The origin story is almost too good to be true. A teenaged Quinn DeVeaux, raised on a healthy diet of his mom’s 80s R&B favorites and dad’s classic rock leanings, left his hometown of Gary, Indiana, and was driving across the country when he really heard Muddy Waters for the first time. He recalls, “I couldn't believe it. Didn't seem real - that bone-raw emotion.” Quinn was no stranger to the important legacy of American roots music; it was entwined with his family’s heritage. His jazz singer grandmother mentored him on church songs and harmonies and nudged him into piano lessons. His uncle booked shows in northern Indiana, coaxing the likes of Chicago-based blues giant Howlin’ Wolf 30 miles south to Gary. By the time Quinn started digging into Chess Records artists like Chuck Berry and Bo Diddley, he was accepting a call to action.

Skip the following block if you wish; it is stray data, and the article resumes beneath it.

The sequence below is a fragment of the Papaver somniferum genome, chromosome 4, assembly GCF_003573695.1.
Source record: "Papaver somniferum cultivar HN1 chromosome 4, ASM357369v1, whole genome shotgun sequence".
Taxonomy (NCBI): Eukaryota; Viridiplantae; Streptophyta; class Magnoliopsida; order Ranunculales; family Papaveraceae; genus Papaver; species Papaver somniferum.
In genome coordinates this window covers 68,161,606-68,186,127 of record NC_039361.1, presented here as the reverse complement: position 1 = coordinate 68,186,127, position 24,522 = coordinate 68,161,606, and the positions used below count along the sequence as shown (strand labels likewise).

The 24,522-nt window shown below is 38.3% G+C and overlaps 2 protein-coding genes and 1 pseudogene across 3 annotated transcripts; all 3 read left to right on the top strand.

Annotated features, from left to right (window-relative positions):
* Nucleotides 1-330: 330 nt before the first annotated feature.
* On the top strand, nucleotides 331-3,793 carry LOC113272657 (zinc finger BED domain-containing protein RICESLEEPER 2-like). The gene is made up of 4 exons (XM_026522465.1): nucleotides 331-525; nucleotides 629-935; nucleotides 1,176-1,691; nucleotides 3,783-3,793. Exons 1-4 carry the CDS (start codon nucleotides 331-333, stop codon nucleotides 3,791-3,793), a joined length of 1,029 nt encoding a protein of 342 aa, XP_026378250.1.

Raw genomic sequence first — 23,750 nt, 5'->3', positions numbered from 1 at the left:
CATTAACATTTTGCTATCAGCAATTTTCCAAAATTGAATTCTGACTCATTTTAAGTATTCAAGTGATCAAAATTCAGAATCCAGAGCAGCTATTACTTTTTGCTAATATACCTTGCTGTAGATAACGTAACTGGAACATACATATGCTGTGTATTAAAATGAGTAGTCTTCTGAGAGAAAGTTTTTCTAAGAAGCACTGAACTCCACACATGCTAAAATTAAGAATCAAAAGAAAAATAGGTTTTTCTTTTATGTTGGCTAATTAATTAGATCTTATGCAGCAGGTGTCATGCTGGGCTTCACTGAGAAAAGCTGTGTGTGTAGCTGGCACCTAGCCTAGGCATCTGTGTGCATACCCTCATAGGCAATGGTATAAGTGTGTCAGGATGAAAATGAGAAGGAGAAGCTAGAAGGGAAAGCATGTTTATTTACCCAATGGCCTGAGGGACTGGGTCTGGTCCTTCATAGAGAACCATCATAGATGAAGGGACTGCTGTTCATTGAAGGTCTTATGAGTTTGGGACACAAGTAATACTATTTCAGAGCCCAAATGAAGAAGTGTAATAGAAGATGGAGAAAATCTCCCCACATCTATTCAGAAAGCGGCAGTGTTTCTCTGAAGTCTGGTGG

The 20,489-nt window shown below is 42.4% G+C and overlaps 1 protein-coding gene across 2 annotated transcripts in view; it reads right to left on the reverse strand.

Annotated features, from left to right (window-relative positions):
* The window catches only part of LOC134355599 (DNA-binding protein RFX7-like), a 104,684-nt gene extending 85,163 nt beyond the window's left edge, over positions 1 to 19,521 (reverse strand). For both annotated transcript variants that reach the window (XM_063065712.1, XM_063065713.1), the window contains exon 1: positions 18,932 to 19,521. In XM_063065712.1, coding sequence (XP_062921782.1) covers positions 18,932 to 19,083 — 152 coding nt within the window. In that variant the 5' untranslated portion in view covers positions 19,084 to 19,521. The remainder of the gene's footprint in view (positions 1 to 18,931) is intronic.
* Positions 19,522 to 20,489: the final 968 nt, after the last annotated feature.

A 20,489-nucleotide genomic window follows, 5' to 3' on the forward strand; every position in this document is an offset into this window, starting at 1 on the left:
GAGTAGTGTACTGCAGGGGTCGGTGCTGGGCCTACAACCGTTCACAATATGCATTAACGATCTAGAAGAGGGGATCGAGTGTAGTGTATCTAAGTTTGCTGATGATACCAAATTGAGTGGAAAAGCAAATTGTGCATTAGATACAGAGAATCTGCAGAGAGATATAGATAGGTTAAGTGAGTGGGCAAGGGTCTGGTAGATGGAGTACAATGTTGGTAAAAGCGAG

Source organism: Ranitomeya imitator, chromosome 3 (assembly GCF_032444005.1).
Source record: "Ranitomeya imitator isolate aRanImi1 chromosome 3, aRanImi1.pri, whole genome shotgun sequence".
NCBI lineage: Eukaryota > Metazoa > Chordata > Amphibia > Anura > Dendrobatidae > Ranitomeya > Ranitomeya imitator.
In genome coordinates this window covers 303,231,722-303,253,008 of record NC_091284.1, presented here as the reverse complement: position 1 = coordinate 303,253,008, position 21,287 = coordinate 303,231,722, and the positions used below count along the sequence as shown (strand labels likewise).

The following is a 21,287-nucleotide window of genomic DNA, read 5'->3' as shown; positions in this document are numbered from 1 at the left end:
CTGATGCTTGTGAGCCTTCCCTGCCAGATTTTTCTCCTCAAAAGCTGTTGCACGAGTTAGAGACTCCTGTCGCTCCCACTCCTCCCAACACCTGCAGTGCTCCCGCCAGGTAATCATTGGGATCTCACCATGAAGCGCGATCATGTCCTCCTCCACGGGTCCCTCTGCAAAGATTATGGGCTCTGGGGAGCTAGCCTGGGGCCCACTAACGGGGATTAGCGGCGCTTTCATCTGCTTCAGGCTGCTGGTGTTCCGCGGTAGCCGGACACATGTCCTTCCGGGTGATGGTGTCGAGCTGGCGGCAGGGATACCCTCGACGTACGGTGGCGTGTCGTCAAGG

And like any good legend, DeVeaux left home for the wider world: first to Kansas, then to Olympia, Washington, to attend Evergreen State College, and a brief stint in Los Angeles (immortalized in his 2013 ebullient kiss-off “Left This Town”), before finding a spiritual home in San Francisco. By the time he began sharpening his performance and songwriting chops through Bay-area cover bands, Quinn had been baptized by Ray Charles, Al Green, and, most profoundly, the working man storyteller Bill Withers. After playing in a number of configurations that explored all corners of his musical passion, Quinn DeVeaux assembled his Blue Beat Review, which merged his diverse tastes into a rollicking itinerant house party, demolishing venues and releasing several acclaimed records featuring Quinn’s ever-swelling writing and performing skills.